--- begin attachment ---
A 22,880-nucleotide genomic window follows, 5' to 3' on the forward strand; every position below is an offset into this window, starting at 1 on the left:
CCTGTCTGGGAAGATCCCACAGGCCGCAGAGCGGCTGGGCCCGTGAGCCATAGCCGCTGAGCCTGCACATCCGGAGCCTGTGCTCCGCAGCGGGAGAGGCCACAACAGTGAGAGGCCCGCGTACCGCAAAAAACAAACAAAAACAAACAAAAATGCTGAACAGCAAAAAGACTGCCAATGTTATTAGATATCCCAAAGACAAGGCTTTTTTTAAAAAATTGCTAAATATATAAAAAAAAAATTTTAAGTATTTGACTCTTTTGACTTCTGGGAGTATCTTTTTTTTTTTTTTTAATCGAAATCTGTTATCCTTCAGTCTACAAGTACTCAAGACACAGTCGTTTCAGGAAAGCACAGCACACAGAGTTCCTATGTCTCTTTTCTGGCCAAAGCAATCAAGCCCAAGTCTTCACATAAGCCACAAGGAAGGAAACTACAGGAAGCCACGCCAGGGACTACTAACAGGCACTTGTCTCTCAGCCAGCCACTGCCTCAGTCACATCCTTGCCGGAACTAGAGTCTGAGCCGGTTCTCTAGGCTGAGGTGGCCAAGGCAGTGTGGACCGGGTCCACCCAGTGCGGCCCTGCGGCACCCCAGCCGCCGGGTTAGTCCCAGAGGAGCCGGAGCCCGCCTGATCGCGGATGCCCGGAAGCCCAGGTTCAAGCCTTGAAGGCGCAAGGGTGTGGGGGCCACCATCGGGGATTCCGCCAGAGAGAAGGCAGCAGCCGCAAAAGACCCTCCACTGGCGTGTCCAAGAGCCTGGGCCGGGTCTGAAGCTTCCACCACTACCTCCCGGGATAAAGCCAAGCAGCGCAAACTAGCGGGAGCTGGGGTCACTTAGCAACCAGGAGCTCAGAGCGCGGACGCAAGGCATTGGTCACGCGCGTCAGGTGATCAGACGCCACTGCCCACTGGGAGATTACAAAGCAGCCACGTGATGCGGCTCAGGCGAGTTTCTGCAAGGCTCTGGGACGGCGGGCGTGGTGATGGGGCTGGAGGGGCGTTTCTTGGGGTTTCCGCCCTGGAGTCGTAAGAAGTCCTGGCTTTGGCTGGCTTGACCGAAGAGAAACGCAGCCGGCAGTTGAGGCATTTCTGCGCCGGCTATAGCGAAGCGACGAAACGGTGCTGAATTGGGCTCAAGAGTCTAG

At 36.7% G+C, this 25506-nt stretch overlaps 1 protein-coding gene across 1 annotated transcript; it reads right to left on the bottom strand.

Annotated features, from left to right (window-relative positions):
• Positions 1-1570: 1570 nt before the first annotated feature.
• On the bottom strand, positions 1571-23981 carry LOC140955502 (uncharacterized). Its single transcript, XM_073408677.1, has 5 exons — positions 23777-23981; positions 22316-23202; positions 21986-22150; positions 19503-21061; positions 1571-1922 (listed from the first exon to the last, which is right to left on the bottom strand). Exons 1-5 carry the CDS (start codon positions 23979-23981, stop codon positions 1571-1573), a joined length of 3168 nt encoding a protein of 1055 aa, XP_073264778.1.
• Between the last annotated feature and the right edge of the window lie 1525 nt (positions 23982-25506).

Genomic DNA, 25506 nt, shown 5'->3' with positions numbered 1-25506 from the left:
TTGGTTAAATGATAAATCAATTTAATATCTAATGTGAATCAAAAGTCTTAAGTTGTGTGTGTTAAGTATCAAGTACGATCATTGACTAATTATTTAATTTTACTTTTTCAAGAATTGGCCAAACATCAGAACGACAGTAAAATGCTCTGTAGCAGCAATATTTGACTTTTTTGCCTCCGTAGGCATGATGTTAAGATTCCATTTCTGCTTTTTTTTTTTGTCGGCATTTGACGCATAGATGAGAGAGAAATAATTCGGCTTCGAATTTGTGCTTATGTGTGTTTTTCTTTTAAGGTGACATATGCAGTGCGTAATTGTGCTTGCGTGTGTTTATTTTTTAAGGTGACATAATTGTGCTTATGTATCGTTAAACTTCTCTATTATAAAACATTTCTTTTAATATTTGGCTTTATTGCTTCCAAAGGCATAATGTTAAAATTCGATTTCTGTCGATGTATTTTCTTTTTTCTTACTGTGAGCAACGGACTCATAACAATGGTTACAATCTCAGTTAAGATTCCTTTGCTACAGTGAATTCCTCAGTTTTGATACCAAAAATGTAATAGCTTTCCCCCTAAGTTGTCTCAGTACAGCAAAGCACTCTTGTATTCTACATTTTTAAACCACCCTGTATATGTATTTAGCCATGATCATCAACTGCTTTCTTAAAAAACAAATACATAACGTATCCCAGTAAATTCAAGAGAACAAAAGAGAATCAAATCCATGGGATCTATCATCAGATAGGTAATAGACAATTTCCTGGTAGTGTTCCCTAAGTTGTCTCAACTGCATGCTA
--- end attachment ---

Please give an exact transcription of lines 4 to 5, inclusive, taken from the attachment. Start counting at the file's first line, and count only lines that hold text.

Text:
Annotated features, from left to right (window-relative positions):
• Positions 1-1570: 1570 nt before the first annotated feature.